Screening may benefit individuals at high-risk of cancer, but concerns remain about potential harms
TUESDAY, May 22 (HealthDay News) -- Although low-dose computed tomography (LDCT) screening may be beneficial for some individuals, there are concerns about the potential harms of screening, according to a review published online May 20 in the Journal of the American Medical Association to coincide with presentation at the annual meeting of the American Thoracic Society, held from May 18 to 23 in San Francisco.
Peter B. Bach, M.D., from the Memorial Sloan-Kettering Cancer Center in New York City, and colleagues conducted a systematic literature review regarding the benefits and harms of LDCT. Using a multisociety collaborative initiative, a foundation for the development of evidence-based clinical guidelines was developed.
Of the 591 citations identified, the researchers included eight randomized trials and 13 cohort studies, of which three randomized studies provided evidence on the effect of LDCT on lung cancer mortality. Among 53,454 participants enrolled in the National Lung Screening Trial, screening resulted in significantly fewer lung cancer deaths (relative risk, 0.80). Two smaller studies showed no benefit of lung cancer screening. In each round of screening, approximately 20 percent of individuals had positive results necessitating follow-up, but only 1 percent had lung cancer. The frequency of follow-up investigations, biopsies, and percentage of surgical procedures performed in patients with benign lesions varied widely. Major complications resulting from follow-up procedures in those with benign conditions were rare.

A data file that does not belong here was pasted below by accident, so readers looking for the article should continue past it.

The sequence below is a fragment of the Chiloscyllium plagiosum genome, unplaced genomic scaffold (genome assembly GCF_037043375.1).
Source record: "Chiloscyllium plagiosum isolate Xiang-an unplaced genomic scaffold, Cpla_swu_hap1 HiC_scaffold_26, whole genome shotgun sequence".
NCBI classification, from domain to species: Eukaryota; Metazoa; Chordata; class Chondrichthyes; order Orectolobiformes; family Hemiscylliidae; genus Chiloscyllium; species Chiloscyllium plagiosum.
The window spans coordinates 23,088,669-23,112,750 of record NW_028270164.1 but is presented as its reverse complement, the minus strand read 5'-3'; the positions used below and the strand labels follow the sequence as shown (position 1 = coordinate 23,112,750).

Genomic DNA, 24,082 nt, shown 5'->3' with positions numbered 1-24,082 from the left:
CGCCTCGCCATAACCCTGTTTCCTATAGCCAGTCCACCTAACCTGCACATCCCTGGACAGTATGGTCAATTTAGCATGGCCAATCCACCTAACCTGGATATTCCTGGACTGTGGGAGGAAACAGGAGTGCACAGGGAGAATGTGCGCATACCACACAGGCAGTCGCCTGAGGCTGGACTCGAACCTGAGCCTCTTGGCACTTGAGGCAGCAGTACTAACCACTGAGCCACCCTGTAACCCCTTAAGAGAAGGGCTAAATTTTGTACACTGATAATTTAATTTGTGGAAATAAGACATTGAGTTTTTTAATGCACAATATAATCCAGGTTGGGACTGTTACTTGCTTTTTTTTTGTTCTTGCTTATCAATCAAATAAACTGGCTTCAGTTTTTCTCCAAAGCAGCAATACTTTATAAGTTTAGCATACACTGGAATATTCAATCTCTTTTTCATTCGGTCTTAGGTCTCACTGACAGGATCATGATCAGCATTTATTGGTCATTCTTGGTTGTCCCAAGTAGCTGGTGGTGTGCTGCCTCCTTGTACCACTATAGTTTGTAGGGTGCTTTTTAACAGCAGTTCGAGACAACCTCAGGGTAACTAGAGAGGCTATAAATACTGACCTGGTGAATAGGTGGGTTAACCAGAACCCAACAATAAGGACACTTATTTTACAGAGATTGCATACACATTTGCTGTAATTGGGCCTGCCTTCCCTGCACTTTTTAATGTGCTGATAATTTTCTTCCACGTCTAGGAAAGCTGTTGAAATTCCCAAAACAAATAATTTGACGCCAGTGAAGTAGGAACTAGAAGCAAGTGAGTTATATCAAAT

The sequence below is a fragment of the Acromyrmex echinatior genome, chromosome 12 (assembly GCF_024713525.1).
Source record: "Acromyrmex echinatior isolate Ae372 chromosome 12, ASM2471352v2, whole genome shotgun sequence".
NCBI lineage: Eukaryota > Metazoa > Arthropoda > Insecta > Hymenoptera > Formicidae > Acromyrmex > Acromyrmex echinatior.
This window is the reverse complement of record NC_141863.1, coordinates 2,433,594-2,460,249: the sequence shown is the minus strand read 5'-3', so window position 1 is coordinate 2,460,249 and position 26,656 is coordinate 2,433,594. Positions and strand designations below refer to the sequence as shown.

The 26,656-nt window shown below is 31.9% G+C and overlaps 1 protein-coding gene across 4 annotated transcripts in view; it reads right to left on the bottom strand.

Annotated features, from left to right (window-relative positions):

"Low-dose computed tomography screening may benefit individuals at an increased risk for lung cancer, but uncertainty exists about the potential harms of screening and the generalizability of results," the authors write.
Several authors disclosed financial ties to the pharmaceutical, medical device, and biotechnology industries.